Meet the 2017 #YA10 authors

Malorie Blackman

Can you sum up Chasing the Stars in one sentence?
Chasing The Stars is a story of love, jealousy, murder and betrayal set in space!
Why did you write Chasing the Stars?
I’d wanted to write a story inspired by Shakespeare’s “Othello” for quite some time. My main character Olivia is the captain of a ship who is desperately trying to make her way back home to Earth after a mysterious virus has wiped out her crew. She rescues some human refugees and falls in love with one of them, a guy called Nathan. But someone on board is intent on sabotaging Olivia’s new relationship.  And then the deaths start...
What does it mean to be on the YA Book Prize shortlist?
I can’t tell you how excited I am to be a part of such an amazing shortlist which is truly diverse in subject matter. There is something for every reading taste here. I’m just thrilled to be a part of that.  
Which book made you a fan of YA?
Growing up, there were no books written specifically for YA to be honest. Yes, I’m that old!  The book that made me want to write YA was Melvin Burgess’s Junk (such a fantastic book). The books that switched me on to YA books were Dear Nobody by Berlie Doherty and Fifteen by Beverly Cleary among others.
What is special about YA from the UK and Ireland?
While I love reading about experiences from around the world, there’s something about the familiarity of recognisable landscapes, people and places that is also incredibly enjoyable and satisfying. YA books from the UK and Ireland keep getting bolder and better. Long may it continue.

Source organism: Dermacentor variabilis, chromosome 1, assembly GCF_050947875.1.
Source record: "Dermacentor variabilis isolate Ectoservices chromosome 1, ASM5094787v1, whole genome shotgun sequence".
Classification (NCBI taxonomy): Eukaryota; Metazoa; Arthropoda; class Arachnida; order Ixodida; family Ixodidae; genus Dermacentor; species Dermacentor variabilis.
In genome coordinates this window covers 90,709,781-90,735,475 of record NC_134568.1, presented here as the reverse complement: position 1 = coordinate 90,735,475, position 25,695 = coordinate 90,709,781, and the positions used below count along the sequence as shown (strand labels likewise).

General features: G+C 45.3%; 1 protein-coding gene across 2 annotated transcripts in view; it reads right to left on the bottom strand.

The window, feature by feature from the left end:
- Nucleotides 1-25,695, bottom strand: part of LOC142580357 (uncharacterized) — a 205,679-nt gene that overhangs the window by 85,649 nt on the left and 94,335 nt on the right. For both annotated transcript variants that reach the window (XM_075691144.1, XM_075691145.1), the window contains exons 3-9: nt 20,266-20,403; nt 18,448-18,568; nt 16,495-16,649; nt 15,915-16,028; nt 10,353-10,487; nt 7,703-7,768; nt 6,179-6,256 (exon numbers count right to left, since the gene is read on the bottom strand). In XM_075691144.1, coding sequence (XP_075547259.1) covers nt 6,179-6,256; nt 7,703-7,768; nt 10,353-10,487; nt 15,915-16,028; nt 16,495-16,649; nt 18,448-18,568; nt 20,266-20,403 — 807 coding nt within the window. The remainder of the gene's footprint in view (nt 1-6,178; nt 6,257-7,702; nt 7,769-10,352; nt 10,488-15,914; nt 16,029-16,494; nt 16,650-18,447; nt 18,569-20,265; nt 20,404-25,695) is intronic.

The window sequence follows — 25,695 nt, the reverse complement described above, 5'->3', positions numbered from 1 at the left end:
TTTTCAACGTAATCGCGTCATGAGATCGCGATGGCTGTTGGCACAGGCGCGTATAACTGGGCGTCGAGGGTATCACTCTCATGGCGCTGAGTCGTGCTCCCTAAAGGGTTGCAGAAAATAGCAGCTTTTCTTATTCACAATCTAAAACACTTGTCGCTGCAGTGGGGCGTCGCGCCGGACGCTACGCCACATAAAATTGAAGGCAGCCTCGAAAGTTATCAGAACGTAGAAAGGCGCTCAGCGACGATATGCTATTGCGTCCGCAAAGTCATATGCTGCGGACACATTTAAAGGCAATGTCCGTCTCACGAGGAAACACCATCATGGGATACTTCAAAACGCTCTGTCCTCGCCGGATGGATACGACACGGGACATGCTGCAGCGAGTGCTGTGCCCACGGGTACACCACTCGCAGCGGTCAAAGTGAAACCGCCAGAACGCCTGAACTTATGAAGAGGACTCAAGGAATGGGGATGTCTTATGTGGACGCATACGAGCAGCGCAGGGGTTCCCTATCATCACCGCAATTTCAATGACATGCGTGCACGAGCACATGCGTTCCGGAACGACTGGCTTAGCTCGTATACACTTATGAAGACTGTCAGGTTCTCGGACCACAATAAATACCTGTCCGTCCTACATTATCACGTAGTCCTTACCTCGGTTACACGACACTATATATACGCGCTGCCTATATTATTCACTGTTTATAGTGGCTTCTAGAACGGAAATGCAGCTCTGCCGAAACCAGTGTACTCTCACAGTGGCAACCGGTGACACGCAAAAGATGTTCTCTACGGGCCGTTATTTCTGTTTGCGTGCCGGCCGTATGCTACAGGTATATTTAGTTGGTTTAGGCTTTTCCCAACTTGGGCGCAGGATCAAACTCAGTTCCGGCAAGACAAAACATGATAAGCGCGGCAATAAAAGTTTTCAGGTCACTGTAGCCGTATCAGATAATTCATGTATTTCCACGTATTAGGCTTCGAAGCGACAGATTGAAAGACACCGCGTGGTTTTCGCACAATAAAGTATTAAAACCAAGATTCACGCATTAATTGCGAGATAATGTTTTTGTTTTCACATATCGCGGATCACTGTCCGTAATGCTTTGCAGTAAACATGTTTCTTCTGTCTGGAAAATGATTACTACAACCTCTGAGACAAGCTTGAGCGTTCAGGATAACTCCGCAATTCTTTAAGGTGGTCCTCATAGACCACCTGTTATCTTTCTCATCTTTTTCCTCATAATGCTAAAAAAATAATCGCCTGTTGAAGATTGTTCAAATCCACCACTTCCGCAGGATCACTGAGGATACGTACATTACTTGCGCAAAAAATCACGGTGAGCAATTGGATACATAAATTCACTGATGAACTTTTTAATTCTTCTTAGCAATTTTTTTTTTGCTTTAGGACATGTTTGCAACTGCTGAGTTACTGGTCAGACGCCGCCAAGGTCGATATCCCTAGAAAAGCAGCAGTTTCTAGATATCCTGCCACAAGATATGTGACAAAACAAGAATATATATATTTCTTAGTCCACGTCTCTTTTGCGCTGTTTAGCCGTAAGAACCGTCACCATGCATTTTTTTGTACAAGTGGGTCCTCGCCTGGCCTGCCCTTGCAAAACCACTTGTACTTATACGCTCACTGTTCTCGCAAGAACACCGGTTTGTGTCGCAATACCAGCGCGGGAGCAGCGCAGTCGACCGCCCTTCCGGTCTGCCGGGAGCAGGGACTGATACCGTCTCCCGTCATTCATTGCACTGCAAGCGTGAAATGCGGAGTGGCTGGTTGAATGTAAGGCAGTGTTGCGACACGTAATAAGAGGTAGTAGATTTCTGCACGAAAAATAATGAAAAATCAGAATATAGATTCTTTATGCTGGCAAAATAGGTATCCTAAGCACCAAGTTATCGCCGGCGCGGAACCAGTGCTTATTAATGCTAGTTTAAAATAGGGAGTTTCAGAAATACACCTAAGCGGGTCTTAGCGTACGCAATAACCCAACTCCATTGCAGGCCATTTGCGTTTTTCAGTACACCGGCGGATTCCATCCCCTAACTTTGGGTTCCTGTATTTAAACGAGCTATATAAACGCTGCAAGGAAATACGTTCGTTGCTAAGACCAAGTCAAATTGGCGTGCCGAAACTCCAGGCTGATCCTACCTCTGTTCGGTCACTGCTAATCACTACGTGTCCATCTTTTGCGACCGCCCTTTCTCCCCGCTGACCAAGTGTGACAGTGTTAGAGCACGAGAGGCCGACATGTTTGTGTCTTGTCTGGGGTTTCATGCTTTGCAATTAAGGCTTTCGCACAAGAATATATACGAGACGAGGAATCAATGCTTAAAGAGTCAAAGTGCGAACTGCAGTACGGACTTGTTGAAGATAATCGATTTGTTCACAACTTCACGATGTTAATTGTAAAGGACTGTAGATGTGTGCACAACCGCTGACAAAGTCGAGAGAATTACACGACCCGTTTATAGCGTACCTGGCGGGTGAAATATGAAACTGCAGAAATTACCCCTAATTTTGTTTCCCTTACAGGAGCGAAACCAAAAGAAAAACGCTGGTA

Sara Barnard

Can you sum up Beautiful Broken Things in one sentence?
Longtime best friends Caddy and Rosie learn about friendship, love and recovery when Suzanne hurricanes into their lives.

Why did you write Beautiful Broken Things?
Because it wouldn't let me go! The characters have been with me for a long time. I wanted to explore the "after" of a traumatic experience, the way the effects can linger and what the impact can be on a young person and their relationships.

What does it mean to be on the YA Book Prize shortlist?
A huge amount. This is *the* prize that honours and celebrates YA in all its variety and diversity. Just look at the list - there's such a range of genre, content and style, taking readers from the depths of space to inner London. There's something for everyone in YA, and this prize recognises that. I feel very honoured and proud to be on the list.

Which book made you a fan of YA?
It wasn't a single book, so I couldn't name just one. There wasn't much of what we now call YA around when I was actually a teenager, especially not from the UK, but I loved Sarra Manning and Malorie Blackman. Across the sea, I was a big fan of Jaclyn Moriarty in Australia and Sarah Dessen in the US.

What is special about YA from the UK and Ireland?
I think it's very honest - you don't see much romanticising, which is a great thing. It's down-to-earth and often quite unflinching. You can tell you're reading a British/Irish YA book from the first page.